The second novel from best-selling children’s author David Walliams is a heartwarming tale of friendship, loneliness and the social responsibility we all have to look out for our fellow human beings… even if they really, really stink. Adapted as a musical by director Lou Stein, it’s a colourful, funny and thought-provoking show for all ages, with songs that are so catchy you may well find yourself still singing them the next day, whether you want to or not (trust me on this, I speak from experience). And really, how can you not fall in love with a show that opens Act 2 with a musical number about sausages?

Mr Stink at Chickenshed
Photo credit: Caz Dyer for Chickenshed

Mr Stink (Bradley Davis) is an old “vagabond”, to use his word, who arrives in town one day and takes up residence on a bench. He and his dog are ostracised by the local community because they smell so bad, until one day Chloe Crumb (Lydia Stables) stops to say hello. Chloe has a nice house and a family; she goes to a posh school and always has enough to eat. But she’s also lonely and feels unloved by her exhaustingly perfect sister Annabelle (Maddie Kavanagh) and above all by her mother (Belinda McGuirk), a determined social climber running for election as a local MP. One of her campaign promises is to get “soap-dodgers” off the streets, and so to protect her new friend, Chloe moves him into the garden shed – but he doesn’t stay hidden for long…

Chickenshed never fail to impress with the quality of their productions, and Mr Stink is no exception, showcasing some excellent performances from the whole cast, and in particular Bradley Davis and Lydia Stables (sharing the role with Lucy-Mae Beacock) as Mr Stink and Chloe. Their blossoming friendship is a joy to watch, with each of them helping the other in ways they could never have predicted. Alongside them, Belinda McGuirk and Maddie Kavanagh (sharing her role with Courtney Dayes) are enjoyably loathsome as Mrs Crumb and Annabelle, while Ashley Driver plays the hapless Mr Crumb – who spends most of his time hiding from his wife – to great comic effect.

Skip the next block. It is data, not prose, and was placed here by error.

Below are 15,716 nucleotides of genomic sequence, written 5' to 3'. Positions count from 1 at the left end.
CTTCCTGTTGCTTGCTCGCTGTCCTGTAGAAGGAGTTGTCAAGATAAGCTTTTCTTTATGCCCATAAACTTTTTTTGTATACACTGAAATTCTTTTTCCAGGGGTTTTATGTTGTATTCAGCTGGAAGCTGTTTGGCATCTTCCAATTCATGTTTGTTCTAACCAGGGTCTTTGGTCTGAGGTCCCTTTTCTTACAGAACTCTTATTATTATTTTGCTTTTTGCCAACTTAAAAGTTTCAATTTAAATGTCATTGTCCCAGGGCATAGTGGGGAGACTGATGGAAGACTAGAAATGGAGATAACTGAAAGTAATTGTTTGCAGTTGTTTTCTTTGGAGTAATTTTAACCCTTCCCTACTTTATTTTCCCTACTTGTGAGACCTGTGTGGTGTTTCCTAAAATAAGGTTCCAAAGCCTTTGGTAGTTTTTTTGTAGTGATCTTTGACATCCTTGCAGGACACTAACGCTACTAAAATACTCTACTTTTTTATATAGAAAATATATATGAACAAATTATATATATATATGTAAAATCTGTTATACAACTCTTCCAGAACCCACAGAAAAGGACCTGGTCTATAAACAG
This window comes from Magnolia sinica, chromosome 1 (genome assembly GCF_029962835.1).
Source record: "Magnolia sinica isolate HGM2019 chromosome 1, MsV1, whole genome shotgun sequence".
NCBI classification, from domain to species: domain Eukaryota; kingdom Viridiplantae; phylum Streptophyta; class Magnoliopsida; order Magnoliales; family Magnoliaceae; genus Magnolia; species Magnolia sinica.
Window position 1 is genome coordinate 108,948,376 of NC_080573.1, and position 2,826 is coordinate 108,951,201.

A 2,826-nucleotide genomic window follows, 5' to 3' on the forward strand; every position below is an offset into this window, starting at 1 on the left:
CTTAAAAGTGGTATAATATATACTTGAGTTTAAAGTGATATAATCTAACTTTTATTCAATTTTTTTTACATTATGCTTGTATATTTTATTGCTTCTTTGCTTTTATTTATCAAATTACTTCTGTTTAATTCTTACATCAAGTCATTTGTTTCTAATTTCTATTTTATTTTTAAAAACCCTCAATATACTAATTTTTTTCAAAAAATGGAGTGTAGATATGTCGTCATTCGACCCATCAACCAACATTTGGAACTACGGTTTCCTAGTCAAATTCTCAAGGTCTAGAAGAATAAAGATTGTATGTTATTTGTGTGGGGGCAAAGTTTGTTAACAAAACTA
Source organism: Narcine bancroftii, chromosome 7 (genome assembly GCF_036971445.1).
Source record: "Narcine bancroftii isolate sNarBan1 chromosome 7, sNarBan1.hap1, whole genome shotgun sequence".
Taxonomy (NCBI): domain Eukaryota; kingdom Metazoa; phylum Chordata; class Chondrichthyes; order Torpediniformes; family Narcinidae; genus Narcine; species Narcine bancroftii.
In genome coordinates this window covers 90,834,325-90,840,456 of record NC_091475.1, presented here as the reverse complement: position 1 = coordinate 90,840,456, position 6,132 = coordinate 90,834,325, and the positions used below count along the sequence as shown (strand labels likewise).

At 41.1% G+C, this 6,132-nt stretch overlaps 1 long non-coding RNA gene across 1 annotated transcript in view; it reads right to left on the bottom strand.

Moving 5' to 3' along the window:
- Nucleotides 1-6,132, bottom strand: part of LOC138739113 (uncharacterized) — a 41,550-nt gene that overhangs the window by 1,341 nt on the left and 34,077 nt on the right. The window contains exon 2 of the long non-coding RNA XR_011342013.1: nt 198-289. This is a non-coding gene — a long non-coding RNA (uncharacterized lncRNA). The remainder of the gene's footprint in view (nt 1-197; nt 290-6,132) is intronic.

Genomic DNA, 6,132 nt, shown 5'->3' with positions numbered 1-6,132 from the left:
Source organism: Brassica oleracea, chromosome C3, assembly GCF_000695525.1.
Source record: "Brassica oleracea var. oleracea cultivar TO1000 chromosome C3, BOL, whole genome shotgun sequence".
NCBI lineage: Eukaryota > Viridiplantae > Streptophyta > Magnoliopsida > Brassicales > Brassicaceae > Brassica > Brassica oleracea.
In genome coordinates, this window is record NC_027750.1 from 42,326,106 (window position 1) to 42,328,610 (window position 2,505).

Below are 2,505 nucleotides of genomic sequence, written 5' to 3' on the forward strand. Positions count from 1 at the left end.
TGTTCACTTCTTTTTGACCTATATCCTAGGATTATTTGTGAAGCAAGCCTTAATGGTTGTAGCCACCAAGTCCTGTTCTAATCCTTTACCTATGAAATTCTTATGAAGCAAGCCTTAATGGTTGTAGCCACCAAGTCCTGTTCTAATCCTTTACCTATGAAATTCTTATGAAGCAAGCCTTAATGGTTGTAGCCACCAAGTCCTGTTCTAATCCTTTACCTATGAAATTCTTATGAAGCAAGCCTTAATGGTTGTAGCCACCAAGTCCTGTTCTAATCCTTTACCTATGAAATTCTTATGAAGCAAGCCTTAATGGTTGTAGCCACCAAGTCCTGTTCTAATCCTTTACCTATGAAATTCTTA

There’s also a delightful appearance by Goutham Rohan as Raj, the local shopkeeper, who’s always on hand with some helpful advice or a Teenage Mutant Ninja Turtles stationery set. Oh, and did I mention Mr Stink marks the professional acting debut of a certain Jeremy Vine, who appears in a pre-recorded video segment as Sir Dave, the host of TV show Politics Today.

Mr Stink at Chickenshed
Photo credit: Caz Dyer for Chickenshed

The show looks amazing, too, with colourful and exceptionally detailed set and costumes designed by Keith Dunne, all of which are beautifully lit by Andrew Caddies. The musical numbers, written by Lou Stein and Dave Carey, may not add much to the story but they do provide a visual treat, and allow for the inclusion in the show of a small chorus ensemble, who execute Dina Williams’ choreography in the group numbers with flair and the boundless enthusiasm that’s such an irresistible feature of Chickenshed performances.

Like all good family shows, there’s something for everyone in Mr Stink; it’s a lot of fun and occasionally very silly, with humour that will tickle kids and adults alike. But it also makes a powerful point; while I don’t for a minute believe David Walliams wants us all to go out and find a homeless man to hide in the garden shed, what his story does show us is the importance of reaching out to help others, without making judgments about who they are or what they do. And that, I think, is a lesson we can all benefit from – whether we’re 8 or 80.

Mr Stink is at Chickenshed until 5th August.